In re Silicon Graphics Securities Litigation: Shareholder Wealth Effects of the Interpretation of the Private Securities Litigation Reform Act?s Pleading Standard
Marilyn F. Johnson
Michigan State University - Department of Accounting & Information Systems
Karen K. Nelson
Texas Christian University - Department of Accounting
Adam C. Pritchard
University of Michigan Law School
University of Michigan Law School, Law and Economics Working Paper No. 99-018
This Essay examines the stock market's reaction to the Ninth Circuit's decision in re Silicon Graphics Securities Litigation. That decision adopted the most stringent interpretation of the Private Securities Litigation Reform Act's "strong inference" standard for pleading scienter in securities fraud cases. Studying the abnormal stock returns of a sample of high technology companies, the authors find a statistically significant positive return for shareholders of these companies to the Silicon Graphics decision. They also find that these positive stock price effects were strongest for those firms most likely to be sued in securities fraud class actions, but the results were less positive for those firms most likely to be sued for committing fraud. The authors conclude that the Silicon Graphics decision enhanced shareholder wealth on average. They argue that when the Supreme Court is called upon to interpret the Reform Act's pleading standard that it should adopt the Silicon Graphics standard.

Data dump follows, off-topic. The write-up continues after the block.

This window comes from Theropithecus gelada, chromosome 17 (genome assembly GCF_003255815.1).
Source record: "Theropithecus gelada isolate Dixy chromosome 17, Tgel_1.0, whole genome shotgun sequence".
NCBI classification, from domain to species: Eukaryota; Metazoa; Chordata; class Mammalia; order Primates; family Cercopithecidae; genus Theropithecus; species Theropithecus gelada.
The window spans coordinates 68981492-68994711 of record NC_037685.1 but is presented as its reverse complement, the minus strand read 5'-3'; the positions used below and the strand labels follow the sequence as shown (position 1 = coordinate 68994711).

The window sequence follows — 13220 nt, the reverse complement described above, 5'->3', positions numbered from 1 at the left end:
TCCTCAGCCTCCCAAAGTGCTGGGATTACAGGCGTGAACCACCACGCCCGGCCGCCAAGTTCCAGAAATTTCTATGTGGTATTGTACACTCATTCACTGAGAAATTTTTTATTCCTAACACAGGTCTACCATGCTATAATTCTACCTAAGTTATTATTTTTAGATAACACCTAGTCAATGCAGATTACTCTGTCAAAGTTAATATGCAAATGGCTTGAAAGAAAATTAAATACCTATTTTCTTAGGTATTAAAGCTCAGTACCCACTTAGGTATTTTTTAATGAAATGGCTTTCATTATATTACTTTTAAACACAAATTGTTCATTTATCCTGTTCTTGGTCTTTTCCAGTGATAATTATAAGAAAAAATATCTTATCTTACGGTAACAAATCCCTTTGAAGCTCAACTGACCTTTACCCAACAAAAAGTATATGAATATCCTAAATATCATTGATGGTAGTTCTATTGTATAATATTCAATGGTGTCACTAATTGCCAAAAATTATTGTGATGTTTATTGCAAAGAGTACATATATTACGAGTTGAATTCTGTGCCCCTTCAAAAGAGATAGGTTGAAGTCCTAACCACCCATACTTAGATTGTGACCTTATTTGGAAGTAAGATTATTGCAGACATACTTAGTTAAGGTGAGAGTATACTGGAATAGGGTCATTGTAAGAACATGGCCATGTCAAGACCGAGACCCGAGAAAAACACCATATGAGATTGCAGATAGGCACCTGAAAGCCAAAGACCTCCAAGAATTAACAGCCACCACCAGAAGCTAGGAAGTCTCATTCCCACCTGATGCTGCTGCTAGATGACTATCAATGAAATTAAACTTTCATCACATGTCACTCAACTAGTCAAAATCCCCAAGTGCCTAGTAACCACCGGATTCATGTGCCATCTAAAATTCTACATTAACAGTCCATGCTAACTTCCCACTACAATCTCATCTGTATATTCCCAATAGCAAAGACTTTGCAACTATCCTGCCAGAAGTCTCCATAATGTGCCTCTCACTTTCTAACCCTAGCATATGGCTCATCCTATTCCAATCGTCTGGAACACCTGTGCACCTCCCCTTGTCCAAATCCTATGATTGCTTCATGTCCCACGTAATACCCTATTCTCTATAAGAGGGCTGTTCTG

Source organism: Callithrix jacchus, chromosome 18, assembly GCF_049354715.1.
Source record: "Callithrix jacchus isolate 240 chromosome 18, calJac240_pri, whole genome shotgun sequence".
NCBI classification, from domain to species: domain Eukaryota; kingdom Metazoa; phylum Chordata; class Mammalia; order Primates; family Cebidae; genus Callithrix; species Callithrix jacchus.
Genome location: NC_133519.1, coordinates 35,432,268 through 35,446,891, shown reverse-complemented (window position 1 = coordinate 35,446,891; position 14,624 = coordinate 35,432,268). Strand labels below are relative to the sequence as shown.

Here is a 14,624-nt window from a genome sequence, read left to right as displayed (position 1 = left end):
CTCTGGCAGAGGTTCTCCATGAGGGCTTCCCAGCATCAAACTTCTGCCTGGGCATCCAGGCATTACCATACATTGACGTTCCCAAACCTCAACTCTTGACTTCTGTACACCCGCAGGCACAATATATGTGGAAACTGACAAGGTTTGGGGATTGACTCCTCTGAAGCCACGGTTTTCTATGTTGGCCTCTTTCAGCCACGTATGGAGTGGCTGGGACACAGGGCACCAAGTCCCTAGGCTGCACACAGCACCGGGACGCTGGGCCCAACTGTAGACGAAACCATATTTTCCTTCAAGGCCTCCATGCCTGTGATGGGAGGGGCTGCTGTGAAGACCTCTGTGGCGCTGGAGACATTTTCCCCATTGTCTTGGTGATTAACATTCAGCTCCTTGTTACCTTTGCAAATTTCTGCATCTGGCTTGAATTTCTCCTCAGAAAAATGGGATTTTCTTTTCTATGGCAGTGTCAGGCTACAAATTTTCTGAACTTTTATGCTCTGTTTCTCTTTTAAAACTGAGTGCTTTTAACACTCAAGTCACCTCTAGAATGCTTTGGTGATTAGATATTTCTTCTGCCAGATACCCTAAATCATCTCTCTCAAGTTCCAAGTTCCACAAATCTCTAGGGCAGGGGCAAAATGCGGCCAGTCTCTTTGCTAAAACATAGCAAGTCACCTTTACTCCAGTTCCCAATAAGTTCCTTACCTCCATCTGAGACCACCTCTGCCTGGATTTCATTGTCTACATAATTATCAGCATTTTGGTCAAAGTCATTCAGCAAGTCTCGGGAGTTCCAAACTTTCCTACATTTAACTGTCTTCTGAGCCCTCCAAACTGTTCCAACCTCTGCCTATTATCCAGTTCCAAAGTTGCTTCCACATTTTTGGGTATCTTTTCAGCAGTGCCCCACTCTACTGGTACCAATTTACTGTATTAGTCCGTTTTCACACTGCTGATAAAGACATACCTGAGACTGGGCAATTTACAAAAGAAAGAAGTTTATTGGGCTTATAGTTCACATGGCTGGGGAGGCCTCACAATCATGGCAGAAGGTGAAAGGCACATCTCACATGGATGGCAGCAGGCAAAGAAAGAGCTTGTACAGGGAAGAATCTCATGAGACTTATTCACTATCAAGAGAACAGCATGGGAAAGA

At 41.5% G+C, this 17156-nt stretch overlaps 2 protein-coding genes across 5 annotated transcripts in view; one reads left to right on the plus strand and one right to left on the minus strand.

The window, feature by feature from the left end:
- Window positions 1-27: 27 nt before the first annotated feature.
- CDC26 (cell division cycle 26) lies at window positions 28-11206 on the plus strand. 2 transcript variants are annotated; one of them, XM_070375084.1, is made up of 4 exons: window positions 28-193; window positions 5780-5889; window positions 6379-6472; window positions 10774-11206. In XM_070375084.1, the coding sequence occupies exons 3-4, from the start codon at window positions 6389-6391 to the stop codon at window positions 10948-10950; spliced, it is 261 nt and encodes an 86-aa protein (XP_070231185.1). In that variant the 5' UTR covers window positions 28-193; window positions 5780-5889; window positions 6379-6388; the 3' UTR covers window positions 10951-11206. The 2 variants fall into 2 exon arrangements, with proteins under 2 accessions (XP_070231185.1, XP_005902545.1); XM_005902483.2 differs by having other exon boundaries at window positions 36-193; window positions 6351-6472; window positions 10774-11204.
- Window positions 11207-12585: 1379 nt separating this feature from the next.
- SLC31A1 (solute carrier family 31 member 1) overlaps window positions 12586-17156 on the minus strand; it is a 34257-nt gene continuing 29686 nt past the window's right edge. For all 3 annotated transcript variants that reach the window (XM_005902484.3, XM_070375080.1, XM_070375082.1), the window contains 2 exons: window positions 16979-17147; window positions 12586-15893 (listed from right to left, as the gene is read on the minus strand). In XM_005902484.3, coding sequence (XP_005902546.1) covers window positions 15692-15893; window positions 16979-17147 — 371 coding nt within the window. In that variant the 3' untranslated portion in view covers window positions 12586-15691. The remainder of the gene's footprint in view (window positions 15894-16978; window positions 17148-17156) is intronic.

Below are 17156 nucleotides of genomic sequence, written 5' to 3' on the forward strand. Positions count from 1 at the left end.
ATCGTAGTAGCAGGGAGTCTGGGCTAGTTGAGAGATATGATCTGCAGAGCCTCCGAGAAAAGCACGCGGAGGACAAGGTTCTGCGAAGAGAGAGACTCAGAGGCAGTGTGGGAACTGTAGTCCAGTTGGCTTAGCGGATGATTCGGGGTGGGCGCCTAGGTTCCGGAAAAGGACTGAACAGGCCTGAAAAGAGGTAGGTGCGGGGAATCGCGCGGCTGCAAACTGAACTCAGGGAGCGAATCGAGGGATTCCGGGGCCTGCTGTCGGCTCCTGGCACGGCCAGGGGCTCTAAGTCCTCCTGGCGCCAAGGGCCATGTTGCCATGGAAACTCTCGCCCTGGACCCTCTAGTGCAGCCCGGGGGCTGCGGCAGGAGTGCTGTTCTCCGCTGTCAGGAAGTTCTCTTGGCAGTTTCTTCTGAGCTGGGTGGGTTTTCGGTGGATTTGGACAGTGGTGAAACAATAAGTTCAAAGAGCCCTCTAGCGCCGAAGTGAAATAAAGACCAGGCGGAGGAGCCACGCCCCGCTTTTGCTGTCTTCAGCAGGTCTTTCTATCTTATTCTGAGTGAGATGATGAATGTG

Number of Pages in PDF File: 48
JEL Classification: M40, M41, M49, K22, G12
Date posted: December 5, 1999
© 2016 Social Science Electronic Publishing, Inc. All Rights Reserved.
This page was processed by apollobot1 in 0.235 seconds